Incidence of Prostate Cancer
According to the National Cancer Institute (NCI), approximately 165,000 men in the United States were newly diagnosed with prostate cancer in 2018. This accounts for almost 10% of all new cancer cases and makes it the second most common cancer to affect men. It is estimated that approximately 11% of men will be diagnosed with prostate cancer at some point during their lifetime.
Survival Rates with Early Diagnosis
Fortunately, the overall 5-year survival rate is more than 98% and this is because most cases of prostate cancer are diagnosed when they are limited to the prostate (78%) or nearby lymph nodes (12%). When caught early, the 5-year relative survival is almost 100%. However, if caught late, the 5-year rate drops to only 30%. As a result, it is critically important to diagnose a patient's prostate cancer as early as possible.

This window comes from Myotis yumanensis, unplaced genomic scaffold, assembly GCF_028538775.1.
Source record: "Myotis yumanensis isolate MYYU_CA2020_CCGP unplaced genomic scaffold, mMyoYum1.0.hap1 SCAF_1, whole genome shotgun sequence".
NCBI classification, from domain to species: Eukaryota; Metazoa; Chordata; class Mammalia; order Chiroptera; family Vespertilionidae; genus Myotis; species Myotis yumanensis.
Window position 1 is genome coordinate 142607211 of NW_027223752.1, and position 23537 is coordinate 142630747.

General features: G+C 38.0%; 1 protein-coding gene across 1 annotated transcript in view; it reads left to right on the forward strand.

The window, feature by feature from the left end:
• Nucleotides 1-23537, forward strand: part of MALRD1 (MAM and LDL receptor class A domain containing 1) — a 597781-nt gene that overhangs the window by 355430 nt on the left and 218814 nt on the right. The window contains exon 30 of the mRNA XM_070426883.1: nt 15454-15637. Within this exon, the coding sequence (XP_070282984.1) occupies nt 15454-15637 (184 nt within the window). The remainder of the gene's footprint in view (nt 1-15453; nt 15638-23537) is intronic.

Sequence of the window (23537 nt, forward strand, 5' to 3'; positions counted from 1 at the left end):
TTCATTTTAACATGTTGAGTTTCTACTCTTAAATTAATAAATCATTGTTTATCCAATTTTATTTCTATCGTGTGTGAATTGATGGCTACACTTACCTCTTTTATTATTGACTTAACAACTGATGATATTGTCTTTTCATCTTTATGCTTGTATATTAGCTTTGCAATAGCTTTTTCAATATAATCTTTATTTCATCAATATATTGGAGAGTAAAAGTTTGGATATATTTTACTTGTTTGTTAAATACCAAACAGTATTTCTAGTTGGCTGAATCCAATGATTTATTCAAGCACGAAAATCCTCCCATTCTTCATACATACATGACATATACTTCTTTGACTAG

Assessing the Long-Term Cancer Risk
Because the majority of prostate cancer cases progress slowly, many prostate cancers don't need immediate treatment. To help doctors assess how aggressively to treat your newly diagnosed prostate cancer, they need to assess the risk. They do this by categorizing the tumors into three general risk groups based on the tumor extension, prostate-specific antigen (PSA), and prostate biopsy results. Tumors are generally categorized as "low-risk", "intermediate-risk" or "high-risk".
Treating Localized Prostate Cancer
Although localized prostate cancer has a very high chance of being cured with treatment, it is not without significant risk and side-effects. There are three traditional approaches to treating “low-risk” or “intermediate-risk” localized prostate cancer: active surveillance, surgery and radiation therapy.